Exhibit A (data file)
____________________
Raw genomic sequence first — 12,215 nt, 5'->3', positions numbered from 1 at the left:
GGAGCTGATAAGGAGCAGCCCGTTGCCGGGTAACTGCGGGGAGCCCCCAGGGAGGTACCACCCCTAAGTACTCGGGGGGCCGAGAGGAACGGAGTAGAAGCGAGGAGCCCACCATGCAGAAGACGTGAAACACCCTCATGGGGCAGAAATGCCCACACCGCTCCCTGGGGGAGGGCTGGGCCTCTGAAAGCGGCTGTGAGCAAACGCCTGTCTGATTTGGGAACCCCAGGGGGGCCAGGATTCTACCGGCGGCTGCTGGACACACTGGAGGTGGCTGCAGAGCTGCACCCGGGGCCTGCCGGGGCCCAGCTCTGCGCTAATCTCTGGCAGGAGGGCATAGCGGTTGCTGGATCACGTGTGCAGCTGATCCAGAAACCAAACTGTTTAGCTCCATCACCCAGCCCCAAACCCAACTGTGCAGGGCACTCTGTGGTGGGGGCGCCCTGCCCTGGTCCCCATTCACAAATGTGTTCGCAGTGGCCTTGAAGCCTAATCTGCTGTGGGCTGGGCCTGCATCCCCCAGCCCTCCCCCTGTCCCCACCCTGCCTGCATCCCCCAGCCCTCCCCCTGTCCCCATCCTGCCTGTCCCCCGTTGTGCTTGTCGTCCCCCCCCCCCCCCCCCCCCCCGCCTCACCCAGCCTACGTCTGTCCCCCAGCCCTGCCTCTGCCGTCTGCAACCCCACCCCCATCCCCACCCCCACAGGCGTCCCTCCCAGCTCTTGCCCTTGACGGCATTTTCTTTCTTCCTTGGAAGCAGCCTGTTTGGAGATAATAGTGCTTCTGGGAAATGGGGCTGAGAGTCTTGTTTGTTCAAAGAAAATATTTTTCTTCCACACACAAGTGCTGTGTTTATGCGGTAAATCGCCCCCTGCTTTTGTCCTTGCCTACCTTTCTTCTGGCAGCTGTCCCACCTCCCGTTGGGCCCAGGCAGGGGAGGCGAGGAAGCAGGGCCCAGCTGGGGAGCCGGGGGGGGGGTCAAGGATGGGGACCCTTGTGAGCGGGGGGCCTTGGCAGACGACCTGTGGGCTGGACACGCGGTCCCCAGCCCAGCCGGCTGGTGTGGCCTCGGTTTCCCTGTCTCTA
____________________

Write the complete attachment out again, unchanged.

Raw genomic sequence first — 12,215 nt, 5'->3', positions numbered from 1 at the left:
GGAGCTGATAAGGAGCAGCCCGTTGCCGGGTAACTGCGGGGAGCCCCCAGGGAGGTACCACCCCTAAGTACTCGGGGGGCCGAGAGGAACGGAGTAGAAGCGAGGAGCCCACCATGCAGAAGACGTGAAACACCCTCATGGGGCAGAAATGCCCACACCGCTCCCTGGGGGAGGGCTGGGCCTCTGAAAGCGGCTGTGAGCAAACGCCTGTCTGATTTGGGAACCCCAGGGGGGCCAGGATTCTACCGGCGGCTGCTGGACACACTGGAGGTGGCTGCAGAGCTGCACCCGGGGCCTGCCGGGGCCCAGCTCTGCGCTAATCTCTGGCAGGAGGGCATAGCGGTTGCTGGATCACGTGTGCAGCTGATCCAGAAACCAAACTGTTTAGCTCCATCACCCAGCCCCAAACCCAACTGTGCAGGGCACTCTGTGGTGGGGGCGCCCTGCCCTGGTCCCCATTCACAAATGTGTTCGCAGTGGCCTTGAAGCCTAATCTGCTGTGGGCTGGGCCTGCATCCCCCAGCCCTCCCCCTGTCCCCACCCTGCCTGCATCCCCCAGCCCTCCCCCTGTCCCCATCCTGCCTGTCCCCCGTTGTGCTTGTCGTCCCCCCCCCCCCCCCCCCCCCCGCCTCACCCAGCCTACGTCTGTCCCCCAGCCCTGCCTCTGCCGTCTGCAACCCCACCCCCATCCCCACCCCCACAGGCGTCCCTCCCAGCTCTTGCCCTTGACGGCATTTTCTTTCTTCCTTGGAAGCAGCCTGTTTGGAGATAATAGTGCTTCTGGGAAATGGGGCTGAGAGTCTTGTTTGTTCAAAGAAAATATTTTTCTTCCACACACAAGTGCTGTGTTTATGCGGTAAATCGCCCCCTGCTTTTGTCCTTGCCTACCTTTCTTCTGGCAGCTGTCCCACCTCCCGTTGGGCCCAGGCAGGGGAGGCGAGGAAGCAGGGCCCAGCTGGGGAGCCGGGGGGGGGGTCAAGGATGGGGACCCTTGTGAGCGGGGGGCCTTGGCAGACGACCTGTGGGCTGGACACGCGGTCCCCAGCCCAGCCGGCTGGTGTGGCCTCGGTTTCCCTGTCTCTA